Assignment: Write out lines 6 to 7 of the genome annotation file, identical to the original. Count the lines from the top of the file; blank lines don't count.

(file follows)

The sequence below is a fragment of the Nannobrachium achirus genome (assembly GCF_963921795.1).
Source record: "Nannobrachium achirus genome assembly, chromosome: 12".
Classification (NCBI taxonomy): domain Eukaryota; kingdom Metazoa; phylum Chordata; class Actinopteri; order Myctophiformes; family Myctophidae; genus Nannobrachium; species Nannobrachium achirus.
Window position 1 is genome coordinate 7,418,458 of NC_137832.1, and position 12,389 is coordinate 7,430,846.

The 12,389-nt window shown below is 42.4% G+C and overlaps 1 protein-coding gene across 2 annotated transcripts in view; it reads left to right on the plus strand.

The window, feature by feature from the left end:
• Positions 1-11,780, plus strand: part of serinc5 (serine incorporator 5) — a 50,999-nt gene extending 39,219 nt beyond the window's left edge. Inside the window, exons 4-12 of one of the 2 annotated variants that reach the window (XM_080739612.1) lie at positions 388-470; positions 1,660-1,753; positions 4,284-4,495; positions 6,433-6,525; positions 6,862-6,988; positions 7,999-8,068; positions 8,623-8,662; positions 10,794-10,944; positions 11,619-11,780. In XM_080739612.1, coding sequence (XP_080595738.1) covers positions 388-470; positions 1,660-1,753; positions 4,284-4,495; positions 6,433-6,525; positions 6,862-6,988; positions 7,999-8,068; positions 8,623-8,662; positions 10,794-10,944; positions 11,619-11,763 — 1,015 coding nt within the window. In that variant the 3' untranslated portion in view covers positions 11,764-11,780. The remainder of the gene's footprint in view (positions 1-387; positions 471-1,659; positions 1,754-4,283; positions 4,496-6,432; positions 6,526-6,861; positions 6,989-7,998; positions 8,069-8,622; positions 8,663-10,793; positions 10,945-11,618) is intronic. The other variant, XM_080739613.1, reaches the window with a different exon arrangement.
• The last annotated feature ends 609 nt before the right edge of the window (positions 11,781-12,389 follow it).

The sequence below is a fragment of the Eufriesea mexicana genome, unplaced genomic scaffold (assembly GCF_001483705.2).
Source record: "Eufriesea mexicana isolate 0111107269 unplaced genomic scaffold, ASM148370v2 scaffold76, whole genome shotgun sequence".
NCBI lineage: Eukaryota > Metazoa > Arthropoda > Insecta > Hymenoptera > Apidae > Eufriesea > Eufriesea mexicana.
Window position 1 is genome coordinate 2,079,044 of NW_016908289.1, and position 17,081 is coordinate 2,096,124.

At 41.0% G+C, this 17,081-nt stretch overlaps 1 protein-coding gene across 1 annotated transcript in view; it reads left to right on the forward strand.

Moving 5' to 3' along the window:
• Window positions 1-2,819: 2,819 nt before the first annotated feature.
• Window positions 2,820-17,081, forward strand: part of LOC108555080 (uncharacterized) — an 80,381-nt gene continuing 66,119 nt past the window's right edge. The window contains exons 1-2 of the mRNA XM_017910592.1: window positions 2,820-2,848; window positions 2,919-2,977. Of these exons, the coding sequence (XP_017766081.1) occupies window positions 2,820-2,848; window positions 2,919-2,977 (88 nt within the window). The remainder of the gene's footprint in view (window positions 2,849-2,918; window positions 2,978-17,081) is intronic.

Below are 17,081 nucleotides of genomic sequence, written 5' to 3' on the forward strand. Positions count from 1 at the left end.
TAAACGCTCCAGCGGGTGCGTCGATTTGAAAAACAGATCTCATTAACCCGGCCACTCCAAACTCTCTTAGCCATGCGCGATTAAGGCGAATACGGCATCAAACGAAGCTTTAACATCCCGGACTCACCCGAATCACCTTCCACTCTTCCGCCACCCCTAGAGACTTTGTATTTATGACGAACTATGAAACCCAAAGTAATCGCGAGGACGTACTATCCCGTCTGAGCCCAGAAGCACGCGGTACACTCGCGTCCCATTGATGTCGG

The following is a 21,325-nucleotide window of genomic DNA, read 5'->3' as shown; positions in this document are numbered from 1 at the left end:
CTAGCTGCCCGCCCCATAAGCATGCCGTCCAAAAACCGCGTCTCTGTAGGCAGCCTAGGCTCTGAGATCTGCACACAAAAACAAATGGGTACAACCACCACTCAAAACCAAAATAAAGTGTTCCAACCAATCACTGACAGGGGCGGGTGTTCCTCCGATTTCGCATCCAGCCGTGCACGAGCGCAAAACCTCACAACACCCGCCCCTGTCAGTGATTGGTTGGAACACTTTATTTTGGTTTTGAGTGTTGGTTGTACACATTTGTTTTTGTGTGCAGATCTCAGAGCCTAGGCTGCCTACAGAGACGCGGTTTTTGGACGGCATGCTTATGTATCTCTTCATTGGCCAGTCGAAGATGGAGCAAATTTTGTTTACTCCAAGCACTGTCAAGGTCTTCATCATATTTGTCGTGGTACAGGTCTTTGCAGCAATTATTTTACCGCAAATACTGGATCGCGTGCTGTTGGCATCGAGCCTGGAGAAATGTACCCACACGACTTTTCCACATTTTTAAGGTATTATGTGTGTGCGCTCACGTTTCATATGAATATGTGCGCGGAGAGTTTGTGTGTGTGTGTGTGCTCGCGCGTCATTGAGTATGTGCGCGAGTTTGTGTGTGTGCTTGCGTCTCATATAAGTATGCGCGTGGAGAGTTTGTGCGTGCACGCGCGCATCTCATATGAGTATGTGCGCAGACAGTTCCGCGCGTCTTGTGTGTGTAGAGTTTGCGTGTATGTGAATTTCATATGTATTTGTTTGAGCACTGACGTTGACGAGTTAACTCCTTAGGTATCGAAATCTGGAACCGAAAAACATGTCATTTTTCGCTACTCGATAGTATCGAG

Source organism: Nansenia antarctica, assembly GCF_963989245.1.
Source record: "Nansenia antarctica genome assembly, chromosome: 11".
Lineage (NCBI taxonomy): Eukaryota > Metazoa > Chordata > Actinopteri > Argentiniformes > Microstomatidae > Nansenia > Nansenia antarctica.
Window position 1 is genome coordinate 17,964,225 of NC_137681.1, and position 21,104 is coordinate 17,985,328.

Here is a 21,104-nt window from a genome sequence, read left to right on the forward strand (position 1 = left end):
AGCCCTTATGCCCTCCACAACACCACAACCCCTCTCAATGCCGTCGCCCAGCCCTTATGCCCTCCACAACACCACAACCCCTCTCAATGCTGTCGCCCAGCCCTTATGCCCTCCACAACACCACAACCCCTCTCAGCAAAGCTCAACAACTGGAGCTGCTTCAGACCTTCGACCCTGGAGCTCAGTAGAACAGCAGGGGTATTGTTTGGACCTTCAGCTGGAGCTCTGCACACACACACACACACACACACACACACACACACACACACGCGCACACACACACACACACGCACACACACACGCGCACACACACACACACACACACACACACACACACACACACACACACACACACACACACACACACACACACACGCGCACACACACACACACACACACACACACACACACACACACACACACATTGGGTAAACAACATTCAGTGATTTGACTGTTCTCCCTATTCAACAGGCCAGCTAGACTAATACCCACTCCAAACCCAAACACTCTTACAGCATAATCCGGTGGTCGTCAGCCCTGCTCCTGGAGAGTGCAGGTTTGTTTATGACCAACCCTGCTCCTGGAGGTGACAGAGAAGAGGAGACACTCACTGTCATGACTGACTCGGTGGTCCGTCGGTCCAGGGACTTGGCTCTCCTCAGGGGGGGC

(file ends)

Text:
The window, feature by feature from the left end:
• Positions 1-11,780, plus strand: part of serinc5 (serine incorporator 5) — a 50,999-nt gene extending 39,219 nt beyond the window's left edge. Inside the window, exons 4-12 of one of the 2 annotated variants that reach the window (XM_080739612.1) lie at positions 388-470; positions 1,660-1,753; positions 4,284-4,495; positions 6,433-6,525; positions 6,862-6,988; positions 7,999-8,068; positions 8,623-8,662; positions 10,794-10,944; positions 11,619-11,780. In XM_080739612.1, coding sequence (XP_080595738.1) covers positions 388-470; positions 1,660-1,753; positions 4,284-4,495; positions 6,433-6,525; positions 6,862-6,988; positions 7,999-8,068; positions 8,623-8,662; positions 10,794-10,944; positions 11,619-11,763 — 1,015 coding nt within the window. In that variant the 3' untranslated portion in view covers positions 11,764-11,780. The remainder of the gene's footprint in view (positions 1-387; positions 471-1,659; positions 1,754-4,283; positions 4,496-6,432; positions 6,526-6,861; positions 6,989-7,998; positions 8,069-8,622; positions 8,663-10,793; positions 10,945-11,618) is intronic. The other variant, XM_080739613.1, reaches the window with a different exon arrangement.